WordPress has always had inbuilt features that let you remotely interact with your site. Face it, sometimes you’ll need to access your website and your computer won’t be anywhere nearby. For a long time, the solution was a file named xmlrpc.php. But in recent years, the file has become more of a pest than a solution.
What Is Xmlrpc.php?
XML-RPC is a feature of WordPress that enables data to be transmitted, with HTTP acting as the transport mechanism and XML as the encoding mechanism. Since WordPress isn’t a self-enclosed system and occasionally needs to communicate with other systems, this was sought to handle that job.
For example, let’s say you wanted to post to your site from your mobile device since your computer was nowhere nearby. You could use the remote access feature enabled by xmlrpc.php to do just that.
The core features that xmlrpc.php enabled were allowing you to connect to your site via smartphone, implementing trackbacks and pingbacks from other sites, and some functions associated with the Jetpack plugin.
The Reality of XMLRPC
For the most part, xmlrpc.php is only truly useful if you’re planning to use mobile apps or remote connections to publish content on your website. As mobile use has been such a prevalent way to access the Internet, many people will use remote apps to make developing their WordPress sites much easier.
This is also one of the reasons why developers put so much effort into fixing the problems with this feature’s coding in the past.
However, not everyone will need this ability enabled. Many aspects of the system work very well and are easy to use on smartphones or tablets. This is especially true since the core of WordPress works exceptionally well in a mobile environment.
Method 1: Disabling Xmlrpc.php With Plugins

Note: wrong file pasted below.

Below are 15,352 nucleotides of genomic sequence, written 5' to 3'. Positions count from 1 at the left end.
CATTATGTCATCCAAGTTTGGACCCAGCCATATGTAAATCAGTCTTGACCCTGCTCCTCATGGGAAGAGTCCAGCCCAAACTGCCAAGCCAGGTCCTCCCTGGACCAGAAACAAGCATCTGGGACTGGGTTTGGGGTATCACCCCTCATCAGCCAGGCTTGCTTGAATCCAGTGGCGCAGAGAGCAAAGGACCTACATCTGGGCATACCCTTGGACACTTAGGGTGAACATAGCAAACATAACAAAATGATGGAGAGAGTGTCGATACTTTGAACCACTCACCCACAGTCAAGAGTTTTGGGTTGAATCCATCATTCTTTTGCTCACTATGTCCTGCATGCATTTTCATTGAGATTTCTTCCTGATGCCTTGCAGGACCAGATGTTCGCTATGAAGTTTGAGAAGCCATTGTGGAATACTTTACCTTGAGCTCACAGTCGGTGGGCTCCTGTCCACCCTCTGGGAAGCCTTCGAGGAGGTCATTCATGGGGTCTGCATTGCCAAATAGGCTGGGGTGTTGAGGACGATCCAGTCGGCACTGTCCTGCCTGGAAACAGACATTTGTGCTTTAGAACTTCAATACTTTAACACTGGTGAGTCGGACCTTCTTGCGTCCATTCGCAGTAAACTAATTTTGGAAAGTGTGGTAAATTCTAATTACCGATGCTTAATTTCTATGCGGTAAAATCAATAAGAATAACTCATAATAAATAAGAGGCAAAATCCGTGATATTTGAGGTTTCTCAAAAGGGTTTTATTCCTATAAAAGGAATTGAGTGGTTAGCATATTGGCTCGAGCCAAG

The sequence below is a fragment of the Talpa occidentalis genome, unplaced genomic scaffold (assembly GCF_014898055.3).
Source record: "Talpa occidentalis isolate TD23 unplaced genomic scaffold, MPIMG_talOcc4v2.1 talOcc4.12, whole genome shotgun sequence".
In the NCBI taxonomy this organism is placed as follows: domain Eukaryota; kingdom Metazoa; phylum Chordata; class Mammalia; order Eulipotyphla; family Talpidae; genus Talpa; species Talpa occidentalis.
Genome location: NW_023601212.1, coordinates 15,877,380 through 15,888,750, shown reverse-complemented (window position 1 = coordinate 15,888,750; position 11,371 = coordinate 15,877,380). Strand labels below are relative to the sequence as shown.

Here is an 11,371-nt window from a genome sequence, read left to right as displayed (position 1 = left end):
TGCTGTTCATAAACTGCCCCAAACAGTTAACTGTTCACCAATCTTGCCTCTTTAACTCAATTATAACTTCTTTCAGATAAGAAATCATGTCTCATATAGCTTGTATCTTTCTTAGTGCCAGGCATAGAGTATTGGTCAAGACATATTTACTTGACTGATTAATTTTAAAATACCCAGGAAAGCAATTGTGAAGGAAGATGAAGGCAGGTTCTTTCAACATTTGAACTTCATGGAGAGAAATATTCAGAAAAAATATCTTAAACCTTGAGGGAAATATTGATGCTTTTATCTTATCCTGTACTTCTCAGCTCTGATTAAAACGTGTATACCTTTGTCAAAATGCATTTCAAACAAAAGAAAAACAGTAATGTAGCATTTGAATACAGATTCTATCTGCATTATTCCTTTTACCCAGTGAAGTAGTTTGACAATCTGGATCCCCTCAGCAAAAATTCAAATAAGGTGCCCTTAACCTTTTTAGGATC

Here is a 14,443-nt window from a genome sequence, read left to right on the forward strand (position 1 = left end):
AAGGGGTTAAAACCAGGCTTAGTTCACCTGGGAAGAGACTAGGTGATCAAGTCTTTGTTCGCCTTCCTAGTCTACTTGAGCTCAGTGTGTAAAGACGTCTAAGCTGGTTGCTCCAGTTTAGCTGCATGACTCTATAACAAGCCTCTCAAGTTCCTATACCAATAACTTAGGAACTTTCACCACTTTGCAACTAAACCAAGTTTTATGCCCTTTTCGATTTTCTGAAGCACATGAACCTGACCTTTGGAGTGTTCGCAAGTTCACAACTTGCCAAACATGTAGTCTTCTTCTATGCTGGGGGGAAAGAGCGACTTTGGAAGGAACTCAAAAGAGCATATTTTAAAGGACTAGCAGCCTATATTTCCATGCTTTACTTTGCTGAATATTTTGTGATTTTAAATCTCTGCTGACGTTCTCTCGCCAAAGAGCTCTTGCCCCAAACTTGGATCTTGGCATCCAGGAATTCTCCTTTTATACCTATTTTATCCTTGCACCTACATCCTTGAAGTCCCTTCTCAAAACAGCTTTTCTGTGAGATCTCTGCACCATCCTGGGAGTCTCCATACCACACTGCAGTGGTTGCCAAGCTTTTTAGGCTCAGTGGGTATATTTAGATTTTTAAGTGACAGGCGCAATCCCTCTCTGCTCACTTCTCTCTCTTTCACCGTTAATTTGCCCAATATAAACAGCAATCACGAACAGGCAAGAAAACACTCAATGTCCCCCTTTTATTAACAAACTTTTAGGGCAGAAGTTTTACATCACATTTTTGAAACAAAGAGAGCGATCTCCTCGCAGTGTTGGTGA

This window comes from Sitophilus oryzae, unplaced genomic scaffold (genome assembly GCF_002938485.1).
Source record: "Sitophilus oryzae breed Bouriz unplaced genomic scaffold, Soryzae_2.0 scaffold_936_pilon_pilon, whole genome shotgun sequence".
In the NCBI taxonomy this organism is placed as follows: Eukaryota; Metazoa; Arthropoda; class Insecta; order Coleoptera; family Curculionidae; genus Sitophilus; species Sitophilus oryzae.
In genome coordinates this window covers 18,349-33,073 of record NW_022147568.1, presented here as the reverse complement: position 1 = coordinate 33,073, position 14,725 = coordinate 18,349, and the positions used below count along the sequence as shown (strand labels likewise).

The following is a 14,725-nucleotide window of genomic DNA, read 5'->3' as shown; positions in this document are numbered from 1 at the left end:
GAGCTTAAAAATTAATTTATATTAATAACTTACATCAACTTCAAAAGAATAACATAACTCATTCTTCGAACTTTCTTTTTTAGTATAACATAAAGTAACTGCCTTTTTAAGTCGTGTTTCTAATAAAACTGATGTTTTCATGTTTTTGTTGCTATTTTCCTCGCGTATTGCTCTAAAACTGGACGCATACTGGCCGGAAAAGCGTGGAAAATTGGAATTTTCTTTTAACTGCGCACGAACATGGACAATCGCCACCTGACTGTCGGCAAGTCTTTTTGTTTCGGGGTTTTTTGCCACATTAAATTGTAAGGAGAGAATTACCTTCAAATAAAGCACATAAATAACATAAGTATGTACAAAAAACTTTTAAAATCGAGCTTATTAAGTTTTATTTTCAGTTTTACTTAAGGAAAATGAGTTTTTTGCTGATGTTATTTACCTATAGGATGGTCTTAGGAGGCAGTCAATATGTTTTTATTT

Disabling XML-RPC on your WordPress site couldn’t be easier.
Simply navigate to the Plugins › Add New section from within your WordPress dashboard. Search for Disable XML-RPC and install the plugin that looks like the image below:
Activate the plugin and you’re all set. This plugin will automatically insert the necessary code to turn off XML-RPC.
However, keep in mind that some existing plugins may utilize parts of XML-RPC, so disabling it completely could cause a plugin conflict or certain elements of your site to no longer function.
If you’d want to only turn certain elements of XML-RPC off, but still allow certain plugins and features to work, then use the following plugins instead:
- Stop XML-RPC Attack. This plugin will stop all XML-RPC attacks, but it’ll continue to allow plugins like Jetpack, and other automatic tools and plugins to retain access to the xmlrpc.php file.
- Control XML-RPC Publishing. This allows you to retain control and use over the remote publishing option afforded by xmlrpc.php.
Method 2: Disabling Xmlrpc.php Manually
If you don’t want to utilize a plugin and prefer to do it manually, then follow this approach. This will stop all incoming xmlrpc.php requests before it gets passed onto WordPress.
Open up your .htaccess file. You may have to turn on the ‘show hidden files’ within file manager or your FTP client to locate this file.
Inside your .htaccess file, paste the following code:
- # Block WordPress xmlrpc.php requests
- <Files xmlrpc.php>
- order deny,allow
- deny from all
- allow from xxx.xxx.xxx.xxx
Note: Change xxx.xxx.xxx.xxx to IP address you wish to allow access xmlrpc.php or remove this line completely.
Contact our support if you require assistance making this change Support
When Will I Need to Enable XMLRPC On My Site?
If you use, or are planning to use, a remote system to post content to your site, you will need this feature enabled. Otherwise, you won’t be able to make remote connections through the system. If you disabled the feature and found that some of your plugins or other tools no longer work, you will need to re-enable it to continue using those additions.
Not everyone will need xmlrpc.php turned on within WordPress for it to function properly. In fact, a lot of you may never use this feature at all. If you’re worried about additional security issues, it’s in your best interest to disable this feature until you absolutely need it.